The essential steps in moving are:

  1. Move your domain name to an alternative registrar (if your web host registered your domain name for you.
  2. Move your nameservers/Edit your DNS as appropriate
  3. Consider your e-mail provider
  4. Choose a new account
  5. Set up the account and migrate data
  6. Test the site
  7. Point your DNS records to your new account
  8. Cancel your old account

This article will deal with steps 1 – 3.

Move your domain name to an alternative registrar

If your domain is registered by your web host, transfer it to a Registrar. There are several very inexpensive companies to choose from, and transferring extends your domain’s subscription for a year with most registrars.

All registrars ultimately send your information to ICANN. It costs them about $6.50/year to do so…so you should expect to pay at least that much. Many registrar’s make most of their money by upselling you on other services, such as private registration and webhosting (just say no to web hosting).

The basic steps are:

  1. Find out from your web host how log in to their domain management module.
  2. Once logged in, make sure that your domain is not locked.
  3. If it is locked, you will need to request an EPP code, which will be sent to the e-mail on file. (This is designed to prevent someone from hacking your password and stealing your domain name.
  4. Create an account on your new registrar, and provide them with your EPP code.
  5. Done

One thing to be aware of is that some registrars also provide DNS services which will help to simplify the next step, but is certainly not necessary.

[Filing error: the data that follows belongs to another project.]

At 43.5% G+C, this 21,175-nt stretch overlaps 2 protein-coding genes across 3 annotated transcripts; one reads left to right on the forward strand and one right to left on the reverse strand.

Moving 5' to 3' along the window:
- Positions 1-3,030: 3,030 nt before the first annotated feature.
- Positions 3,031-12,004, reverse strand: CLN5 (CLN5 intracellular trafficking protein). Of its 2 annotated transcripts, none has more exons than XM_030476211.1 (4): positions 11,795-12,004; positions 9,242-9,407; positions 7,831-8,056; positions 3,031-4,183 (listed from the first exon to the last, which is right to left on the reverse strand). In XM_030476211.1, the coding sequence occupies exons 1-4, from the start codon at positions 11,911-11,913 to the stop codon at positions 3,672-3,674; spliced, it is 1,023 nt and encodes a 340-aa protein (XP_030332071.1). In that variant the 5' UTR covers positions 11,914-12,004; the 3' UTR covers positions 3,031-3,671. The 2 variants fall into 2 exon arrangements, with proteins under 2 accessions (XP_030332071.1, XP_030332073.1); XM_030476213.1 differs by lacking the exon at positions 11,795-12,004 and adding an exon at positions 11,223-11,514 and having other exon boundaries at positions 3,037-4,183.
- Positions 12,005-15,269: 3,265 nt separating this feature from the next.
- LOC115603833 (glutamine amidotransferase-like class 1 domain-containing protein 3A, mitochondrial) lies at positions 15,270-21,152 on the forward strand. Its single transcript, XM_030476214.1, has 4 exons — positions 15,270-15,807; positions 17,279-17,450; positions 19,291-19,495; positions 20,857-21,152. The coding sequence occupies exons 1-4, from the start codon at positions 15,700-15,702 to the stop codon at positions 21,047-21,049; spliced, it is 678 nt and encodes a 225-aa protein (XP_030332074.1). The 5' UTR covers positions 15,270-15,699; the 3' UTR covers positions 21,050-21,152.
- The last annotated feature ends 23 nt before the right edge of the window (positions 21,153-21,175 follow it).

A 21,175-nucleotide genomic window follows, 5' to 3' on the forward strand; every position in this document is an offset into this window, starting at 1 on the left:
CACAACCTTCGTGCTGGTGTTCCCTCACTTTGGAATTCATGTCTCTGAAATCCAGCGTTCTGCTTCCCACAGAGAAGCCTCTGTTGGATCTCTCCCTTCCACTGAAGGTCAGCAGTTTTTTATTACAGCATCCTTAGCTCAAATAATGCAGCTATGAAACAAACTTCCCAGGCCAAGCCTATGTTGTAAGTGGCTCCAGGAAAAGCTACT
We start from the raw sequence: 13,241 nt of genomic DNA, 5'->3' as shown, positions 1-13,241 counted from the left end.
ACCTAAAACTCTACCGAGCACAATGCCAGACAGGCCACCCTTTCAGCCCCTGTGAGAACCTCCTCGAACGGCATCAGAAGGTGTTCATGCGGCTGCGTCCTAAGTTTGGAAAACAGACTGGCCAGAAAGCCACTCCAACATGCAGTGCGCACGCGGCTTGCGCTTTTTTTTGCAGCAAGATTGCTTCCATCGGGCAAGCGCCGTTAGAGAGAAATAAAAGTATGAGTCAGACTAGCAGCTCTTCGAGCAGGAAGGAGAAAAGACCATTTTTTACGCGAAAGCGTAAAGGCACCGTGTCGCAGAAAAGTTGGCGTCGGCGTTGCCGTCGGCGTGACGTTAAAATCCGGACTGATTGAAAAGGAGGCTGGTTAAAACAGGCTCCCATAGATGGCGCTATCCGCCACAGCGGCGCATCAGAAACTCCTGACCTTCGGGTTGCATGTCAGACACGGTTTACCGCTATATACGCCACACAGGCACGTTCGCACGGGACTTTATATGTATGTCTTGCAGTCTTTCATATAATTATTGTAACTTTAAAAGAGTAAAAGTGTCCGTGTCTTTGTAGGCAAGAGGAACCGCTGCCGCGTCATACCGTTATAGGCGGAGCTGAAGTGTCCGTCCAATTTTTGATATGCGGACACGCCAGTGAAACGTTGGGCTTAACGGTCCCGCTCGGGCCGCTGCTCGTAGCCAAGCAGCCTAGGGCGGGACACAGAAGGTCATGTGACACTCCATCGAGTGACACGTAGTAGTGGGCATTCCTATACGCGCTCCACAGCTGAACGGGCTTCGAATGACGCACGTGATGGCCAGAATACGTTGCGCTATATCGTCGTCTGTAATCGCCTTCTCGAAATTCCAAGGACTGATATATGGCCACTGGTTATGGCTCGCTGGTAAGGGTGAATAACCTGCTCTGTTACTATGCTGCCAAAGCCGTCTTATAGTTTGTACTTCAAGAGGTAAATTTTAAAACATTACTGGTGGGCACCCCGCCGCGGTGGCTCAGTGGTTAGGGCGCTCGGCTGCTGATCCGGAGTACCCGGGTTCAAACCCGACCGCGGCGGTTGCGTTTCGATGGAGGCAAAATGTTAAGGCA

Some registrars that have gotten multiple positive reviews on are listed below. This is neither a recommendation nor a complete list—just a convenience listing. Like the phone company, some companies hide fees in their quotes to make them appear lower.

  1. (includes DNS services)

Here are some registrars that are recommended against:

  1. Godaddy (unreliable as of late)
  2. Network Solutions (expensive)
  3. Your current or future webhost

DNS Hosting

When/if you changed Registrars whatever name servers you were using were automatically put into the new registrar. If you are currently using your web host’s name servers, I recommend using alternative name servers (DNS hosting). DNS stands for Domain Name Server, and works like a phone directory for the internet.

When you type a website into your web browser, the request is directed to a DNS (name server). The name server tells your browser what IP address to go to. Most websites have multiple name servers in different geographical regions so that if the first one fails, the second (and third, etc.) act as a back up. You can host your own name servers, but unless you have multiple VPS or dedicated servers throughout the country, you’re better off using a DNS hosting service.

The directions below should work for most simple websites. If your needs are more complicated, then it should at least point you in the right direction.

Before we begin, there are some definitions we need to cover:

  • A record: These are the “main records” and are directed at an IP address.
  • CNAME: These can be thought of as a redirect to a website (or other server). For example, www is usually a CNAME that redirects back to your domain so that and will both go to the same place.
  • MX: The MX record is the mail record that tells mail servers where to direct e-mail sent to your domain. Ideally you should have several mx records with multiple mail servers.
  • Redirects: allow you to redirect a server name to almost anywhere. For example, you could point to A records and CNAMEs cannot point to a website folder or page—only servers.